Our original concept of area was defined in terms of an integral over a line. We broke the line into small intervals and used these to divide the area under the curve defined by f into strips.
There is nothing to stop us, however, from breaking the whole area into small pieces and adding these up.
Thus if we have an area A we can put a grid of tiny squares over it and count how many squares are inside it, and how many on its boundary, and estimate its area from those numbers (and the size of the squares).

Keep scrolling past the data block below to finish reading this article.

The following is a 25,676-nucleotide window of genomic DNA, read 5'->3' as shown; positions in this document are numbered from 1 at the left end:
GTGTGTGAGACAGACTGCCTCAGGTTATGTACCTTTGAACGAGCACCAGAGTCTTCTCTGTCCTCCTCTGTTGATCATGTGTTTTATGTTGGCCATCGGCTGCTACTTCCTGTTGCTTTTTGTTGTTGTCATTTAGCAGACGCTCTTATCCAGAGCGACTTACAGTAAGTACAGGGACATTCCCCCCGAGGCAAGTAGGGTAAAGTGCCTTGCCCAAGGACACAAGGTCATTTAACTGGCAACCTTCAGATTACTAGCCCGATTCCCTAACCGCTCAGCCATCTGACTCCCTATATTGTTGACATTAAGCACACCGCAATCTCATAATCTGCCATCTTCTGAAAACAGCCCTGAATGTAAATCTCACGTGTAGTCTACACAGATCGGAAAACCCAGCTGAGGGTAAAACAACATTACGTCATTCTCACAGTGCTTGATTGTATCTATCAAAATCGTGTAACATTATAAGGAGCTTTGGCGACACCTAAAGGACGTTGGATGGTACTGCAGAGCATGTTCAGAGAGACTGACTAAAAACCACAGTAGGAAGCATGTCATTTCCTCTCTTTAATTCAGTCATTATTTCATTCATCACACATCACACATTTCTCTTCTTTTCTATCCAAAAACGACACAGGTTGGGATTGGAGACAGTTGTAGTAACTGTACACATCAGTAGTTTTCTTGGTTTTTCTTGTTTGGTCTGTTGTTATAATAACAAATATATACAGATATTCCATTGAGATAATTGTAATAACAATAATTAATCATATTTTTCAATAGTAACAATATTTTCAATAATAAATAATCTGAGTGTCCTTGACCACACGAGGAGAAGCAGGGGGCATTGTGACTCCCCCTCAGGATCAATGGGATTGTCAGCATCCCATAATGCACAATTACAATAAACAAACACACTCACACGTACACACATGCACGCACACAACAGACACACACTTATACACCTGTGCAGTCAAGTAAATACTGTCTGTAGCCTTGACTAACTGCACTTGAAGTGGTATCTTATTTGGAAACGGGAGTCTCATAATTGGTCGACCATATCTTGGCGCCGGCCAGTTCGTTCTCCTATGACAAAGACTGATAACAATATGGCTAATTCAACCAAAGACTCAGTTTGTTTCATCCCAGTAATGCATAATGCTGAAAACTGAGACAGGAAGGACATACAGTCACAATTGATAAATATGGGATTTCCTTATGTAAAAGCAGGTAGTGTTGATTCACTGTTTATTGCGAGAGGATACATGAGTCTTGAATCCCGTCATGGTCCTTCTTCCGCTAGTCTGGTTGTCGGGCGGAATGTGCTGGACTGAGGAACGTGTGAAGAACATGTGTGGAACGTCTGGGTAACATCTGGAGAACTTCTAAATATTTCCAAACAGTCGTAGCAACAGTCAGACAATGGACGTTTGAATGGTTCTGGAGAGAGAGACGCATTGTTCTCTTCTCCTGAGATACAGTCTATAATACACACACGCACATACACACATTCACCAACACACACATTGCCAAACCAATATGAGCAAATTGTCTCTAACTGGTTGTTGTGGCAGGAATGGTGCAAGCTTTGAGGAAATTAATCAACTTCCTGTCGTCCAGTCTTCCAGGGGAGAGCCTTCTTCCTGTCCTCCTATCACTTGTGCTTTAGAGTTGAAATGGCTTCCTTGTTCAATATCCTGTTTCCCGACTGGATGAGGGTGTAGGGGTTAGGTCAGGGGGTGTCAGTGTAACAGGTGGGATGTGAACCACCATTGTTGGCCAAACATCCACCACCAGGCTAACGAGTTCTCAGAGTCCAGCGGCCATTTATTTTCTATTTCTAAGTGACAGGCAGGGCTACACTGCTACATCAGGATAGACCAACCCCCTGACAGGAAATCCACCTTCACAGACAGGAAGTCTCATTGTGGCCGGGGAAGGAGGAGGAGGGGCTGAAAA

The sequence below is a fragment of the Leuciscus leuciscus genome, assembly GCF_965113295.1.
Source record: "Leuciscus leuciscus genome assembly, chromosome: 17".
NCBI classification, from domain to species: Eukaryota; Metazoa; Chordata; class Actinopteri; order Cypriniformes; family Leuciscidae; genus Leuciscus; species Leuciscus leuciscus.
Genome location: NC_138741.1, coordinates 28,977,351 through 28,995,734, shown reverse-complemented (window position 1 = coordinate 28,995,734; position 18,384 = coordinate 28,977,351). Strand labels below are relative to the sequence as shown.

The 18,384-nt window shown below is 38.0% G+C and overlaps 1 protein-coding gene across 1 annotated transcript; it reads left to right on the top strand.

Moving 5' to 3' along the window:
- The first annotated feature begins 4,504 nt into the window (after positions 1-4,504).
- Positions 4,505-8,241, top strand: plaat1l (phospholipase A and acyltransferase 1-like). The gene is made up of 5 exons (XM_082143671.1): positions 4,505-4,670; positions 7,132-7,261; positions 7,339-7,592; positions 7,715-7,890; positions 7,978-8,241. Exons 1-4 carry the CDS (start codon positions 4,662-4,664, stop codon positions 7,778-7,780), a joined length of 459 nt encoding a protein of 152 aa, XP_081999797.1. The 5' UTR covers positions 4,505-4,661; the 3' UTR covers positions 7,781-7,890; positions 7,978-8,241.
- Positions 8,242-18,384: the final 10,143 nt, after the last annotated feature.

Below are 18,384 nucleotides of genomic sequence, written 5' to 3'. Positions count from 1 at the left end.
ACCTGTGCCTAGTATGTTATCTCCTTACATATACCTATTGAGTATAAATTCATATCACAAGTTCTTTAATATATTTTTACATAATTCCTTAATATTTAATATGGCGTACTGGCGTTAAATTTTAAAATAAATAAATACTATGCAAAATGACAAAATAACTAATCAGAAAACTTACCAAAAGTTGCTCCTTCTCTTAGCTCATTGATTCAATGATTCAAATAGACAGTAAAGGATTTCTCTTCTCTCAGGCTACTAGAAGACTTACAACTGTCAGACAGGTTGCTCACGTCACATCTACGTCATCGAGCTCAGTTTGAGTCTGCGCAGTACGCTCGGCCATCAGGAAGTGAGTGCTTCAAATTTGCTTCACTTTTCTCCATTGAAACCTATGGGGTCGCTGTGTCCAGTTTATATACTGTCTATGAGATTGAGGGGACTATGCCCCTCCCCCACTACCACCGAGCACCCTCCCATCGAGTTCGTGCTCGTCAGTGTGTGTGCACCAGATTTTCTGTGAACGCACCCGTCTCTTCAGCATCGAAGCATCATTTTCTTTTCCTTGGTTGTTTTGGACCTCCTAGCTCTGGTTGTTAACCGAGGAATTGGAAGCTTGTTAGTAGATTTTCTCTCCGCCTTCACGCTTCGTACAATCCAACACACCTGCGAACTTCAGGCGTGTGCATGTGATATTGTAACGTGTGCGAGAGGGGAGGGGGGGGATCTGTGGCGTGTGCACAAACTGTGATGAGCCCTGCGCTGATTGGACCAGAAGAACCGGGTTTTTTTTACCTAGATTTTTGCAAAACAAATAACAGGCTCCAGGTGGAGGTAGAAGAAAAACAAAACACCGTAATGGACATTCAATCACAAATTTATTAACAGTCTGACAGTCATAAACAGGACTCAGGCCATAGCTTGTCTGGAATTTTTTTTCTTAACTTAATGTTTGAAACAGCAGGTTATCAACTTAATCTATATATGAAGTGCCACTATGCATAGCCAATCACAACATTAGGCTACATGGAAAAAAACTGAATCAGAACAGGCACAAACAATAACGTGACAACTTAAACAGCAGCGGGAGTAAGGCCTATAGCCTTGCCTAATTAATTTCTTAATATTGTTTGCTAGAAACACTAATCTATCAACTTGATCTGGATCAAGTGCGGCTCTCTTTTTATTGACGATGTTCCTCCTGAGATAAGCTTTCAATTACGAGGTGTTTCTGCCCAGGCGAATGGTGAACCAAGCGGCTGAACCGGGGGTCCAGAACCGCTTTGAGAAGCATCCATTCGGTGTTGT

We can estimate volume under a surface defined by f(x, y) similarly by multiplying the area of each square by the value of f at a point inside it; again we can define Riemann sums and consider the integral defined if, as the maximum area of a piece goes to zero, all Riemann sums approach a specific value.
An integral of this kind is called an area integral, and we can denote it as
Again if f is continuous over a bounded closed region such integrals will always be well defined.